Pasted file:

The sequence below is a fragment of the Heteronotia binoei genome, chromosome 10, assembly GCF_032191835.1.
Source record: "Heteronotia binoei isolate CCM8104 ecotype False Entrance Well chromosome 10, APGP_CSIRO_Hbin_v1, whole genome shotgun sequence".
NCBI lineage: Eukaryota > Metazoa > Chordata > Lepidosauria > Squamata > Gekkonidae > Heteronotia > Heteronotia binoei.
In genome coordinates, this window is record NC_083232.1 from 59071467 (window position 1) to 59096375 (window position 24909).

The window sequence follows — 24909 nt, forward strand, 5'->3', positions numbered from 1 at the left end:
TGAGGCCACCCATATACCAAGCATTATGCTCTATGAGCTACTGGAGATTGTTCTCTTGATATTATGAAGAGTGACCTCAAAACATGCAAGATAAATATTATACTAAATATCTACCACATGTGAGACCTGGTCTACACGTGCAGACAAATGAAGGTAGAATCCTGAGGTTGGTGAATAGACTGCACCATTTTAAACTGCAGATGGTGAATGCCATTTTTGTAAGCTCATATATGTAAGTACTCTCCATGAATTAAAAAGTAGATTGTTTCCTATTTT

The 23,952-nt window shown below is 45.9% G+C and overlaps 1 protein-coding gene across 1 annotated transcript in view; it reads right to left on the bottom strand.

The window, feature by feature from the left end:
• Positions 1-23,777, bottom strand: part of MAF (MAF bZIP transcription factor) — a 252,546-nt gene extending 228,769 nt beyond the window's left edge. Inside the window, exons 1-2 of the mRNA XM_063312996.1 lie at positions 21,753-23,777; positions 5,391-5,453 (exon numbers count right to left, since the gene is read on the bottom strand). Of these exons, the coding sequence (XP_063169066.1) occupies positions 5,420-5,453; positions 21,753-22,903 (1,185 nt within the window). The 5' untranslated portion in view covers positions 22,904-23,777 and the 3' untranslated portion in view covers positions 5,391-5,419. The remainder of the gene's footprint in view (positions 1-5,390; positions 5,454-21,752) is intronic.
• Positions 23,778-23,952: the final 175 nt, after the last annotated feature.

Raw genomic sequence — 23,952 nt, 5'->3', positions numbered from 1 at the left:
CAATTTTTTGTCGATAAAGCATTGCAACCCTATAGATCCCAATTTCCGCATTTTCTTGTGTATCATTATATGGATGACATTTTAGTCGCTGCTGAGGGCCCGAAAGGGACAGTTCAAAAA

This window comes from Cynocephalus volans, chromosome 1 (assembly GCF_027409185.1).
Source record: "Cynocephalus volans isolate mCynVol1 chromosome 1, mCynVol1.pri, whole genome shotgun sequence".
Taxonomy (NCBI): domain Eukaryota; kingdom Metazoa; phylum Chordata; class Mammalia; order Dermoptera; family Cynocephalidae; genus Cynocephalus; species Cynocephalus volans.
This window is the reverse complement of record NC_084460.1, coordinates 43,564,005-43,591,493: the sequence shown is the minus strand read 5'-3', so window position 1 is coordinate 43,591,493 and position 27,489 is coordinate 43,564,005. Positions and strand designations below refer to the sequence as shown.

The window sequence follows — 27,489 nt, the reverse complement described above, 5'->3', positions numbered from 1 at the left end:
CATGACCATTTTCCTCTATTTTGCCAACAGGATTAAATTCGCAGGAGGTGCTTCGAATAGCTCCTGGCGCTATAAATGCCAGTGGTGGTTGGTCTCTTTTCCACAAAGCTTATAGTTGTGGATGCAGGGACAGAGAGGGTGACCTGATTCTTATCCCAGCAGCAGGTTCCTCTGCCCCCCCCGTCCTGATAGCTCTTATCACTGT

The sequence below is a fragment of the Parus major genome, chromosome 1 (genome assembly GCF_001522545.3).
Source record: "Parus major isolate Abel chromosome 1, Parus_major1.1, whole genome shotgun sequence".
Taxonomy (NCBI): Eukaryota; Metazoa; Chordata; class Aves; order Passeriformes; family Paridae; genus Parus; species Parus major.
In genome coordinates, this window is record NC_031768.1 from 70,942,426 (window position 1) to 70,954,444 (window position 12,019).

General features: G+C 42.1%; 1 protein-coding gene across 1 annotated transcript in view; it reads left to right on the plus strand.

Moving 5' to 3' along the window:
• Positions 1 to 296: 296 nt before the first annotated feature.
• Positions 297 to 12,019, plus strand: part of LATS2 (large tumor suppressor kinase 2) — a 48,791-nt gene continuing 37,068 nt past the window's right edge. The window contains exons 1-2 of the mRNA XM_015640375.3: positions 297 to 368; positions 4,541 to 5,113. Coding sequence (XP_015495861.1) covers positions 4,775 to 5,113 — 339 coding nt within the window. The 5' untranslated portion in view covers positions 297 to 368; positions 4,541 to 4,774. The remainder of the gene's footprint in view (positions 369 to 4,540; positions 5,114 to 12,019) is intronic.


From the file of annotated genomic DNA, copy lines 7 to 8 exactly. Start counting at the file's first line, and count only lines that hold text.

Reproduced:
The 23,952-nt window shown below is 45.9% G+C and overlaps 1 protein-coding gene across 1 annotated transcript in view; it reads right to left on the bottom strand.

The window, feature by feature from the left end: